Marketing should be about business building, not selling snake oil as quickly as possible
I’ve been spending a lot more time on Twitter lately trying to learn about the social sector (and by social sector, I mean nonprofits, foundations and others bringing good to the world) and what people are talking about. However, about 90% of my feed, despite unfollowing people incessantly, is still filled with listicles and short cuts from “expert growth hackers” or “social media mavens” or the like. I’m all for working more efficiently, but these short cuts are akin to the lose-weight-fast pitches emblazoned on grocery store checkout aisle mags. Where are my marketing brethren that focus on strategy and business building?
Marketing is about building businesses.
I studied marketing in grad school, but it was really a formalization of what I’ve loved to do since childhood — build businesses, products and convince people to buy things from me. I, like many other suburban kids, started with a lemonade stand.
My parents were having some work done on our house in the late 1980's and it was summer in St. Louis — 90 degrees with 90% humidity. (Ps if you want to lose weight fast, work out for hours in those conditions — pro tip) I had a captive audience that had a need that I could fill and they were willing to pay a premium to get it. It was a great and successful business I ran for several weeks.
From there, I worked with my uncle (an engineer) to build a prototype of a floating table that would could affix to a wall in your swimming pool, because what kid doesn’t want to snack while swimming? (Ok, suburban Midwestern kid problem, admittedly.) 30 min rule be damned. I didn’t sell any of those and the prototype lived in our garage until my parents got sick of looking at it. I guess every product idea fails once in a while.
I spent all of my high school years working after school jobs to pay for my music and concert addiction. In college, when someone approached me with an offer to spend someone else’s money to produce concerts at Davidson, I said of course! 30 concerts produced by the time I graduated, I’d convinced the dean of students to give me $150k a year to play with. An English major with an education in building a break-even business and a team of 40 volunteers in four years turned out to be a good pairing and laid a foundation for my professional career.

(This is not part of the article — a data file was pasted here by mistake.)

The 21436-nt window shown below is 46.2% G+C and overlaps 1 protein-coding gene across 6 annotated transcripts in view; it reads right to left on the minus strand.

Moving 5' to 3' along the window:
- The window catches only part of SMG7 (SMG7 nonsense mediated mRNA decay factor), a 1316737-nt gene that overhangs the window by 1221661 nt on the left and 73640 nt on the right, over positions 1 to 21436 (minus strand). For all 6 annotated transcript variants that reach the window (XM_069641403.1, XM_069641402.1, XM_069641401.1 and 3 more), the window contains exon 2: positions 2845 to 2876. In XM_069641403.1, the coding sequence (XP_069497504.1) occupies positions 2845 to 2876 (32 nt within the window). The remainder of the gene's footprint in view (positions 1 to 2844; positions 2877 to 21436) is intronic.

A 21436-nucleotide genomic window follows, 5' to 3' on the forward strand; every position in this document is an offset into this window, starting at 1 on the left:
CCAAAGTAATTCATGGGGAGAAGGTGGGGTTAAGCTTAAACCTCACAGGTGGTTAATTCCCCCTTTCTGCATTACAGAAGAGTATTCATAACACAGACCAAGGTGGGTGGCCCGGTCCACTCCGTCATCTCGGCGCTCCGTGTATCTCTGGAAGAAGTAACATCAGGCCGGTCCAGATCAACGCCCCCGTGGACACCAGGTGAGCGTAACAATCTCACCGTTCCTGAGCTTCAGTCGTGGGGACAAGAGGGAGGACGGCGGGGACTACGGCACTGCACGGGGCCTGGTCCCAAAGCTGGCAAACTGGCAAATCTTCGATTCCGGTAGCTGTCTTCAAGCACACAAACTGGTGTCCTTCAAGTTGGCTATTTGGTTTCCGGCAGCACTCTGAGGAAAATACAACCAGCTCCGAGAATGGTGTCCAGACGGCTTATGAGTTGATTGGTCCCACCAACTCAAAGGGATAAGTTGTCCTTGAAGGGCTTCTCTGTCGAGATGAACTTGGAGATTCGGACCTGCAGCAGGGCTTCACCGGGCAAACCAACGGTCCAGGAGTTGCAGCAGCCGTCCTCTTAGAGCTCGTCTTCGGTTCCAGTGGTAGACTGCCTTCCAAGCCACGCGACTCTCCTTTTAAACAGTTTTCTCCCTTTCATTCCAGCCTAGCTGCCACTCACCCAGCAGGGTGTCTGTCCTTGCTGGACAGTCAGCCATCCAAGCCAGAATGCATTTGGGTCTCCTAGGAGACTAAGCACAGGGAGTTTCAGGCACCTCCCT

In the 12 years I’ve been out of undergrad, I’ve been an Intrapreneur building businesses and teams inside McMaster-Carr, Disney and Jive — an industrial supply distribution company, one of the largest media and entertainment companies in the world, and a collaboration software company. Now I’m at Timshel building out a marketing org, but really I think about it as building a business, not just the 10 things I have to do every day to build a list of opted-in email addresses. That’s a means to the end — building and growing a business.
Why is everyone just talking about the tactics when we should be focused on the big picture? We’ve created marketing orgs that are so siloed and specialized, that we’re generating a core of marketers who can never run a business end to end. And this makes me sad for our function.
I’m a liberal arts junkie. I believe strongly in teaching people how to think critically and building relationships across seemingly disparate things to generate new ideas and innovation. With the way we’re building marketers today as highly specialized tacticians, we’re losing the value and need for marketing within an org. I can teach someone how to write copy for emails or Twitter in an hour; teaching someone to think about how to build and grow a business takes years.
If you’re a new or newish marketer, think about the value of the skill set you’re developing. How will you build a career if you’re just focused on social media tricks and tips? If you really want to get lean and build a “body” that will stay healthy and allow you to grow over time and take on more responsibility, you should be thinking about building businesses and all those tactics in service of that goal, rather than the goal unto itself.